While options are available for offloading the bulk of file storage responsibilities to the cloud, iPad users are frequently on the go. The corresponding mobility typically necessitates having greater capacity to store files locally (although the cellular data option can certainly help alleviate such problems, especially as 5G coverage areas continue growing).
SEE: 8 iPad apps that take the Apple Pencil from accessory to necessity (TechRepublic)
6. Deploy the most appropriate peripherals
Pairing an iPad Pro with Apple’s Magic Keyboard should prove nearly automatic. Whenever replacing a desktop or laptop with an iPad, a carrying case is almost always needed and a scaled keyboard with integrated trackpad can increase productivity exponentially, as noted in Tips and tools for smooth business travel with a Mac, iPad or iPhone. The Magic Keyboard delivers all three functions, while also adding a secondary pass-through charging port, thereby freeing the iPad’s integrated USB 4 port for connecting to a docking station or display.
Hubs, or docks, are another consideration. Hyper, Satechi and Twelve South all offer iPad docks that provide expansion capabilities for users seeking to connect a display, external hard disks, wired Ethernet and other peripherals.
Full-size keyboards and mice are another consideration for use when seated at a desk. Apple’s Magic Keyboards and Magic Mouse, or Logitech’s Mac-specific keyboards and mice, should top your list, meanwhile, when it comes to ensuring capable, full-size input accessories are at the ready.
7. Tap the power of Microsoft 365 services
The advent of cloud services — such as Adobe’s Creative Suite and Microsoft 365 subscriptions — make migrating to an iPad from a traditional desktop or laptop that much easier. With applications readily available within the Apple App Store, downloading, installing and updating applications is simple and straightforward.
Microsoft 365 services, in particular, empower users to switch from traditional desktops and laptops to an iPad, due to Microsoft’s iPad-specific versions of many popular programs, including Azure, Bookings, Dynamics, Excel, Lists, OneDrive, OneNote, Outlook, Planner, Power Apps, Power Automate, Power BI, PowerPoint, SharePoint, Teams, To Do, Whiteboard, Word and Yammer. Other Microsoft services, including hosted Exchange email and OneDrive file storage, integrate well with the iPad and can be used natively with the iPad’s Mail and Files apps, respectively.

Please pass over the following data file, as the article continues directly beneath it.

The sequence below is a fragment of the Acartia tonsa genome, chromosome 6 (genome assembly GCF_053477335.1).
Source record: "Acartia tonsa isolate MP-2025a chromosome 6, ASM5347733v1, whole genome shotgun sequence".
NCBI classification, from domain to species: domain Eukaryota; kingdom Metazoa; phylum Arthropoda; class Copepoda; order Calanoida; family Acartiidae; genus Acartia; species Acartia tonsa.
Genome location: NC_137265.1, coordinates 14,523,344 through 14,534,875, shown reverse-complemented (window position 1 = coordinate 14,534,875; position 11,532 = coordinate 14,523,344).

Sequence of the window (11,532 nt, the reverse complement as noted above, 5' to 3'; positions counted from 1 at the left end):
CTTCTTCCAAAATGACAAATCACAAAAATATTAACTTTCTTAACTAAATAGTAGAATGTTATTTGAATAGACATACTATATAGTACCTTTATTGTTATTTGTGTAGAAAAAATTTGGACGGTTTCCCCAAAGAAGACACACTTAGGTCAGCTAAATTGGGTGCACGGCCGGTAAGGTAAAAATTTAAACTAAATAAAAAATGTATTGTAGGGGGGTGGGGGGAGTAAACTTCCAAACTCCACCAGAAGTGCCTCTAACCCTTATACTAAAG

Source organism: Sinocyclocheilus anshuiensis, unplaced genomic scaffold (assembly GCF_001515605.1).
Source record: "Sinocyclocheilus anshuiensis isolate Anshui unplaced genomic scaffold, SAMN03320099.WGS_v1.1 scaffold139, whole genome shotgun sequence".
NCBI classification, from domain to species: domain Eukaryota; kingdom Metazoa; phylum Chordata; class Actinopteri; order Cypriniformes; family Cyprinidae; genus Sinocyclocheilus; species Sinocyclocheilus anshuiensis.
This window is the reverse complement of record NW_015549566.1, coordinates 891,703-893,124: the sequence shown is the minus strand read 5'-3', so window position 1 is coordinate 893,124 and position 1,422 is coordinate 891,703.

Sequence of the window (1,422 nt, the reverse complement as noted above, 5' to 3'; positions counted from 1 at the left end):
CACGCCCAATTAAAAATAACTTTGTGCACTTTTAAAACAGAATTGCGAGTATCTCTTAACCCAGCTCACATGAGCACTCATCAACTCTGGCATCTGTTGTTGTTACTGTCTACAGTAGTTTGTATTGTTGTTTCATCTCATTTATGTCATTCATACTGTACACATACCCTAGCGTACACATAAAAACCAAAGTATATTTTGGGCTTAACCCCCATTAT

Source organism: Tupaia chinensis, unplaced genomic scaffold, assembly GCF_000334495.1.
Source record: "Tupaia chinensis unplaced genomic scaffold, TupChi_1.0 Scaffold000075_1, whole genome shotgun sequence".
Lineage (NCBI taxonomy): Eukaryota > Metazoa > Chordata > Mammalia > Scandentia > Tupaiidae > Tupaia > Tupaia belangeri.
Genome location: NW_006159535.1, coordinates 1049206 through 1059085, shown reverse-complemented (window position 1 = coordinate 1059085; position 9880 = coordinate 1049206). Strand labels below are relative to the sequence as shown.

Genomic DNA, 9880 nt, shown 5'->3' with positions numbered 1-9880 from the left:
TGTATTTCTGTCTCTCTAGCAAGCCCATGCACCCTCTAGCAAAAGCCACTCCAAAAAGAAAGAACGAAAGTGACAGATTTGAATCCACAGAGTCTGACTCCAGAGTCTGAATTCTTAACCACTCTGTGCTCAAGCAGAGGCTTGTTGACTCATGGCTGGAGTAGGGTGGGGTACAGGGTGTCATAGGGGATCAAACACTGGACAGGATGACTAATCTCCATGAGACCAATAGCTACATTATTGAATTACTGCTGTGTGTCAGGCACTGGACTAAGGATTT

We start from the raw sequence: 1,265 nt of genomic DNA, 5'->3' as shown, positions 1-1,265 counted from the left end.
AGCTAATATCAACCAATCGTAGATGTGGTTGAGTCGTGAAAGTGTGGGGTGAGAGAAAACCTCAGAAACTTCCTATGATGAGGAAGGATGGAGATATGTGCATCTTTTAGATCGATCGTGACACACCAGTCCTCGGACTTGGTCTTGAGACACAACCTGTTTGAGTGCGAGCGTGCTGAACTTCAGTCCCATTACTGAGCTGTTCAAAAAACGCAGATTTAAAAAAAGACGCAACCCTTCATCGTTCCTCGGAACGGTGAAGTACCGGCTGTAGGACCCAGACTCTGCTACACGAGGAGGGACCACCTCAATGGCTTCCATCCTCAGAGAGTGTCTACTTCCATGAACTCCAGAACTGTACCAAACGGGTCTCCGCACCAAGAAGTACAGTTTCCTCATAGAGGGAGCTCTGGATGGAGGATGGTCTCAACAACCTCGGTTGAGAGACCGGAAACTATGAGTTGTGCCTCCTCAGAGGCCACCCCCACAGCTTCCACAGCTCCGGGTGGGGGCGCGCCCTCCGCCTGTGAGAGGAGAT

SEE: iPadOS 15: The 10 best multitasking keyboard shortcuts (TechRepublic)
8. Use cloud storage
As just mentioned, Microsoft OneDrive integrates well with an iPad’s own Files app. Easily configured and added as a location within the Files app, accessing and saving files to OneDrive is typically a frustration-free experience.
OneDrive, and Apple’s iCloud alternative, provide ready ways to share, store and even back up documents, spreadsheets, presentations, images, photos and videos to the cloud. In homogeneous environments (say, Microsoft 365 only), OneDrive ensures an iPad user remains within the organization’s technological infrastructure with no compatibility issues. Whereas in Apple-only or even heterogeneous (Apple and Microsoft) offices, iCloud integration and compatibility ensure iPad users who’ve replaced their desktop or laptop with Apple’s tablet encounter no difficulties sharing files with other users, collaborating and accessing documents and other information.
9. Consider MDM
Tablets, once deployed, are easy to overlook. Yet iPads increase an organization’s threat surface in much the same way as a laptop. Tracking applications and licenses remains important, too.
A mobile device management (MDM) solution assists technology staff, even within small firms, in tracking the health and status of deployed iPads. Many solutions also permit managing and maintaining applications and licenses via the MDM platform. So it’s a good idea to consider such a solution, such as Kandji and Jamf, especially when deploying multiple iPads as desktop or laptop replacements.
10. Load an antivirus agent
Rarely do I encounter those who feel strongly that an anti-malware app is necessary on an iPad. But the ever-increasing sophistication of phishing attacks, persistent efforts to compromise email and the simple fact that a single malicious attachment or website can compromise a system means having a capable anti-malware agent is a common best practice.
Plenty of options are available, from Bitdefender to Sophos to Trend Micro. Just be sure to do a little research first and ensure the solution you choose balances minimal administration with effective protection and helps enable the user to continue working effectively and productively using their iPad.